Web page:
Critics Lamblaste SEC’s Proposals for General Advertising Rules



Investor associations and members of Congress assail proposed new rules by the SEC to regulation general advertising for private placement of  equities, charging the new rules place undue burdens on raising capital for entrepreneurs.  The SEC proposed amendments that would, among other things, require “real time” filing of ads for private placement and Form D filings 15 days before an issuer can place an ad.

The proposed rules are “setting new policy by bureaucrats in an area where the policy should be set by legislators,” lamented Dan Rosen, board member of the Angel Capital Association. The chairs of the House Subcommittee on Oversight and Investigations and the Subcommittee on Capital Markets and Government Sponsored Entities were more direct: certain provisions “effectively violates Title II of the JOBS Act.”

Lifting the Ban on General Solicitations

On July 10, 2013, the Securities and Exchange Commissions released rules mandated by Title II of the Jumpstart Our Businesses Startups Act that would lift the ban on advertising private placements of equity to accredited investors under Section 506, Regulation D. The final rule makes changes to Rule 506 to permit issuers to use general solicitation and general advertising to offer their securities provided that:

  • The issuer takes reasonable steps to verify that the investors are accredited investors.
  • All purchasers of the securities fall within one of the categories of persons who are accredited investors under an existing rule (Rule 501 of Regulation D) or the issuer reasonably believes that the investors fall within one of the categories at the time of the sale of the securities.
  • Under existing Rule 501, a person qualifies as an accredited investor if he or she has either:
  1. An individual net worth or joint net worth with a spouse that exceeds $1 million at the time of the purchase, excluding the value (and any related indebtedness) of a primary residence.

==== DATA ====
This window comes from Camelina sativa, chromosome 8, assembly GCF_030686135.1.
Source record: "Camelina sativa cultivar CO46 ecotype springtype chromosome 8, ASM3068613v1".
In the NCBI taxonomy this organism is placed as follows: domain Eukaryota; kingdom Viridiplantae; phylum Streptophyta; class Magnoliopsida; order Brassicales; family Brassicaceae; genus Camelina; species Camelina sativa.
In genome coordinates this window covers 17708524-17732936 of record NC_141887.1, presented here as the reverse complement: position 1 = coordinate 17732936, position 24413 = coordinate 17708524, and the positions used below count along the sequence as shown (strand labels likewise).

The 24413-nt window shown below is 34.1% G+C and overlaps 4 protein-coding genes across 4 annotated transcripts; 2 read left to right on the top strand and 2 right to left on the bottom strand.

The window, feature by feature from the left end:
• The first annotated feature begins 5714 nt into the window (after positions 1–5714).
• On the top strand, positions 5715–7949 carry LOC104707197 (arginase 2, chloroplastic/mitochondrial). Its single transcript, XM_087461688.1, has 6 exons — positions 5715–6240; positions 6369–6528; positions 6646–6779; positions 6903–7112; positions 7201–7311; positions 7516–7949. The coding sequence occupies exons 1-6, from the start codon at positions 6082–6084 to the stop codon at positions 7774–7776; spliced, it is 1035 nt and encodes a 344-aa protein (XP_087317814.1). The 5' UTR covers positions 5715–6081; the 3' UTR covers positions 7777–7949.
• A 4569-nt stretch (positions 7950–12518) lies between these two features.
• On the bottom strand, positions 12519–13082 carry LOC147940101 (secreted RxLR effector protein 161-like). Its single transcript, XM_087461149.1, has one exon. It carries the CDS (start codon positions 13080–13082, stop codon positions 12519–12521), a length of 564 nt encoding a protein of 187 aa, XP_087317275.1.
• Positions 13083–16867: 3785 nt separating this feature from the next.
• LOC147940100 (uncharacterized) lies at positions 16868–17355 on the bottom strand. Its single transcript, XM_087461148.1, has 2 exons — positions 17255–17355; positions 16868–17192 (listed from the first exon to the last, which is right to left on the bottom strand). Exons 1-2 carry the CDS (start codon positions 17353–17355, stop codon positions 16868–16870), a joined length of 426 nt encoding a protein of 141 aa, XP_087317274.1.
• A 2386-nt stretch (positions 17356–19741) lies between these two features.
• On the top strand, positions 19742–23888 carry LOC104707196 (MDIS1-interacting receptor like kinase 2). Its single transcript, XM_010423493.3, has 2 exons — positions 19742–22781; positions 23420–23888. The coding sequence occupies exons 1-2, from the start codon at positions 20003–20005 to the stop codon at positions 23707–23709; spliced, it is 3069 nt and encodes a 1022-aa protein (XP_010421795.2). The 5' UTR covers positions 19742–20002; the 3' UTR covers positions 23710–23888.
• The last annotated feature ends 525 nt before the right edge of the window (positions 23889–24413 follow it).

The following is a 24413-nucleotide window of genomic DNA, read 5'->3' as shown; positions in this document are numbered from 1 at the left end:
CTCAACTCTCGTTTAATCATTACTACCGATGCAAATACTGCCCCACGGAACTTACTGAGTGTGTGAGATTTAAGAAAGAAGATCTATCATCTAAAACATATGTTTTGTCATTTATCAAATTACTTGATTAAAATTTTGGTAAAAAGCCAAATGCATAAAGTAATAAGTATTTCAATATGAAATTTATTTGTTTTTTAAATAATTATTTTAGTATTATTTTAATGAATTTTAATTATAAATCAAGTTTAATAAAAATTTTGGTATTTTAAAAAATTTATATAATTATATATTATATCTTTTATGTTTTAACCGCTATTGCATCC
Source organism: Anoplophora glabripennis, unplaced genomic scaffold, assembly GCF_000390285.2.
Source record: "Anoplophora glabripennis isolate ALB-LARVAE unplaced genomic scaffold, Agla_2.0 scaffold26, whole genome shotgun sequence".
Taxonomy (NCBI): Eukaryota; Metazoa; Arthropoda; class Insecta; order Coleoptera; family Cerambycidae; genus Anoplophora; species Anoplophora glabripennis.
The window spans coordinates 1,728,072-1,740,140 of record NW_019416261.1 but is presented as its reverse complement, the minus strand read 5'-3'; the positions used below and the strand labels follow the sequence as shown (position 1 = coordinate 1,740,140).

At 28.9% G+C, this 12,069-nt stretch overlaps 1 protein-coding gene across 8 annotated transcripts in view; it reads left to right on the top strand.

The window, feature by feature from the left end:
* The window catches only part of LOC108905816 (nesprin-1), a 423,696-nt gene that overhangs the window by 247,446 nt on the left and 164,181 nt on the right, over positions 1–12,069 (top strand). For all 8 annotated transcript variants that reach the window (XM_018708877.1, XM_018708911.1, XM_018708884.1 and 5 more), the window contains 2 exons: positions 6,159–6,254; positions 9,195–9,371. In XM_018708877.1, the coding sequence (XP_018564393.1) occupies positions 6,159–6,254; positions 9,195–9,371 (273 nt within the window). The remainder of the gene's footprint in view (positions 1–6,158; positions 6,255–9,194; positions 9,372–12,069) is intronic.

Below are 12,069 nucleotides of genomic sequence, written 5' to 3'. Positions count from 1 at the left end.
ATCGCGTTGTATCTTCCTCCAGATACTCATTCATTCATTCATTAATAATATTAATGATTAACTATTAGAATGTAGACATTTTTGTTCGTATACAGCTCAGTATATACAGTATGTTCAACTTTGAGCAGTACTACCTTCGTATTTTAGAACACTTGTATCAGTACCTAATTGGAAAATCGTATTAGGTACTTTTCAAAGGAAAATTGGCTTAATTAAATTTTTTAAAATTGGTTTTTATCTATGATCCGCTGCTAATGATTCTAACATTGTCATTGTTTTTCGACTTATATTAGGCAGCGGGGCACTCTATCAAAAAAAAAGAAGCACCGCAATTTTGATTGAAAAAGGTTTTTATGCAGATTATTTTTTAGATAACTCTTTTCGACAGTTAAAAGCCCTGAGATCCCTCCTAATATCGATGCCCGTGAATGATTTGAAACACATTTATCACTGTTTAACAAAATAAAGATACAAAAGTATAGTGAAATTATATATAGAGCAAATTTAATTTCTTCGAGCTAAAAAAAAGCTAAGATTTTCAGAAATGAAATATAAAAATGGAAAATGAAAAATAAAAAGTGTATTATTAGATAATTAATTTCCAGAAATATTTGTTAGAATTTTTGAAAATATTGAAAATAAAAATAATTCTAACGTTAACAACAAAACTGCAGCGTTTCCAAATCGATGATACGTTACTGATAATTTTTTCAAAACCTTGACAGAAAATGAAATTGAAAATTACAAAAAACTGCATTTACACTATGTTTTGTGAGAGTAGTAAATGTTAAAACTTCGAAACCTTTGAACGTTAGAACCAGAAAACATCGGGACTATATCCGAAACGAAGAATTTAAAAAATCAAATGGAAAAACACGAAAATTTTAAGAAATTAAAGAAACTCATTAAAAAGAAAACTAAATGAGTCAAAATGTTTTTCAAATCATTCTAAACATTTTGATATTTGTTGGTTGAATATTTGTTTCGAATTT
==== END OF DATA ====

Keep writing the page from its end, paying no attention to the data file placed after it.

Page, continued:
2. An individual annual income that exceeded $200,000 in each of the two most recent years or a joint annual income with a spouse exceeding $300,000 for those years, and a reasonable expectation of the same income level in the current year.

However, the SEC has proposed additional requirements and conditions on issues that would, if adopted, create additional compliance burdens, which would include:

  • A Form D filing would be required before any general solicitation happens (rather than after the sale of securities as is the current requirement).
  • Updated “closing” Form D’s would be required for all 506 offerings once they terminate.
  • Require certain legends and other disclosures in offerings that use general solicitation (not a huge deal, because much of this is typically covered already in offering materials).
  • Require (at least for the next two years) that written general solicitation materials be filed with the SEC.

Criticism of the Proposed New Rules

Clerk in archive. Men with folders.Critics attacked the new proposals. In a post on the Angel Capital Association website, board member Dan Rosen summarized ACA members’ concern about the rules: “Simply put, the proposed SEC ruling is (a) trying to fix a problem that doesn’t exist; (b) will increase risk in our early-stage deals by adding a dimension of regulatory risk that isn’t there now; (c) will increase the cost and time for getting deals done; and (d) violates the Congressional intent of the JOBS Act, which recognized that using angel investment to create more jobs in startup companies was good for the U.S.”

Final rules ending the ban on general solicitation for companies seeking investment from accredited investors eliminates the ability of angels to self-certify their status, and will result in many angels refusing to participate in this type of investing, according to the Angel Capital Association (ACA).“With thousands fewer angels participating in this market, startups will have far less access to capital, the millions of jobs they create each year will disappear, and the economy will suffer,” said Marianne Hudson, executive director of ACA. “This is the exact opposite of Congress’ intent in its near-unanimous passage of the JOBS Act.”